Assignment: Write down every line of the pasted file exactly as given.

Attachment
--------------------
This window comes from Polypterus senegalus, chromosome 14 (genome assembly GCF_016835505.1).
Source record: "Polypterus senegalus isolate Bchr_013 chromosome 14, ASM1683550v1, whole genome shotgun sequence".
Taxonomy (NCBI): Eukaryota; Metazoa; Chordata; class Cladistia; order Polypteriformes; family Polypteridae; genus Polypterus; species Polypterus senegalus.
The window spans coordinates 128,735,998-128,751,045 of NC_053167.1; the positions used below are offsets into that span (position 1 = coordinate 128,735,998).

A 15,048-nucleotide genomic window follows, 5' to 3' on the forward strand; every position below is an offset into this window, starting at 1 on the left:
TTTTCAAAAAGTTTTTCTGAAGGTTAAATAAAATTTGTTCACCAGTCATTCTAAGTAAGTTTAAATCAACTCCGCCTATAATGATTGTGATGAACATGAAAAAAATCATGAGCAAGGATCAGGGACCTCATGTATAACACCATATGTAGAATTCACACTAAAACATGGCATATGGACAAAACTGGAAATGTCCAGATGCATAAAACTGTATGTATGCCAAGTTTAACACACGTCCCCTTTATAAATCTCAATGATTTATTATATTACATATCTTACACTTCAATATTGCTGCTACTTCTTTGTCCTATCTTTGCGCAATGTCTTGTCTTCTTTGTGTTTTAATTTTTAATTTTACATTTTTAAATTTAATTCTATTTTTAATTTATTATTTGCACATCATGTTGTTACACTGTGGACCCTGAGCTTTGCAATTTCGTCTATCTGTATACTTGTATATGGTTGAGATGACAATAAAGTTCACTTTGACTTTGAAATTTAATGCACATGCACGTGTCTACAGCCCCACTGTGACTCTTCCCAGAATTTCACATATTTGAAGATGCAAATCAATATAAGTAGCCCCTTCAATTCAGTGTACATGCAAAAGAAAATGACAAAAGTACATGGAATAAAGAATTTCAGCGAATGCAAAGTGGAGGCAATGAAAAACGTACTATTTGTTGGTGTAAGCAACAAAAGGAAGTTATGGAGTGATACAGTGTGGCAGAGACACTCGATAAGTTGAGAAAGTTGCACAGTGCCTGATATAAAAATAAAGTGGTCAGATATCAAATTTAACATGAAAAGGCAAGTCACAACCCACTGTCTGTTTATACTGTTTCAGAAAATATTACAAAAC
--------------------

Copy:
This window comes from Polypterus senegalus, chromosome 14 (genome assembly GCF_016835505.1).
Source record: "Polypterus senegalus isolate Bchr_013 chromosome 14, ASM1683550v1, whole genome shotgun sequence".
Taxonomy (NCBI): Eukaryota; Metazoa; Chordata; class Cladistia; order Polypteriformes; family Polypteridae; genus Polypterus; species Polypterus senegalus.
The window spans coordinates 128,735,998-128,751,045 of NC_053167.1; the positions used below are offsets into that span (position 1 = coordinate 128,735,998).

A 15,048-nucleotide genomic window follows, 5' to 3' on the forward strand; every position below is an offset into this window, starting at 1 on the left:
TTTTCAAAAAGTTTTTCTGAAGGTTAAATAAAATTTGTTCACCAGTCATTCTAAGTAAGTTTAAATCAACTCCGCCTATAATGATTGTGATGAACATGAAAAAAATCATGAGCAAGGATCAGGGACCTCATGTATAACACCATATGTAGAATTCACACTAAAACATGGCATATGGACAAAACTGGAAATGTCCAGATGCATAAAACTGTATGTATGCCAAGTTTAACACACGTCCCCTTTATAAATCTCAATGATTTATTATATTACATATCTTACACTTCAATATTGCTGCTACTTCTTTGTCCTATCTTTGCGCAATGTCTTGTCTTCTTTGTGTTTTAATTTTTAATTTTACATTTTTAAATTTAATTCTATTTTTAATTTATTATTTGCACATCATGTTGTTACACTGTGGACCCTGAGCTTTGCAATTTCGTCTATCTGTATACTTGTATATGGTTGAGATGACAATAAAGTTCACTTTGACTTTGAAATTTAATGCACATGCACGTGTCTACAGCCCCACTGTGACTCTTCCCAGAATTTCACATATTTGAAGATGCAAATCAATATAAGTAGCCCCTTCAATTCAGTGTACATGCAAAAGAAAATGACAAAAGTACATGGAATAAAGAATTTCAGCGAATGCAAAGTGGAGGCAATGAAAAACGTACTATTTGTTGGTGTAAGCAACAAAAGGAAGTTATGGAGTGATACAGTGTGGCAGAGACACTCGATAAGTTGAGAAAGTTGCACAGTGCCTGATATAAAAATAAAGTGGTCAGATATCAAATTTAACATGAAAAGGCAAGTCACAACCCACTGTCTGTTTATACTGTTTCAGAAAATATTACAAAAC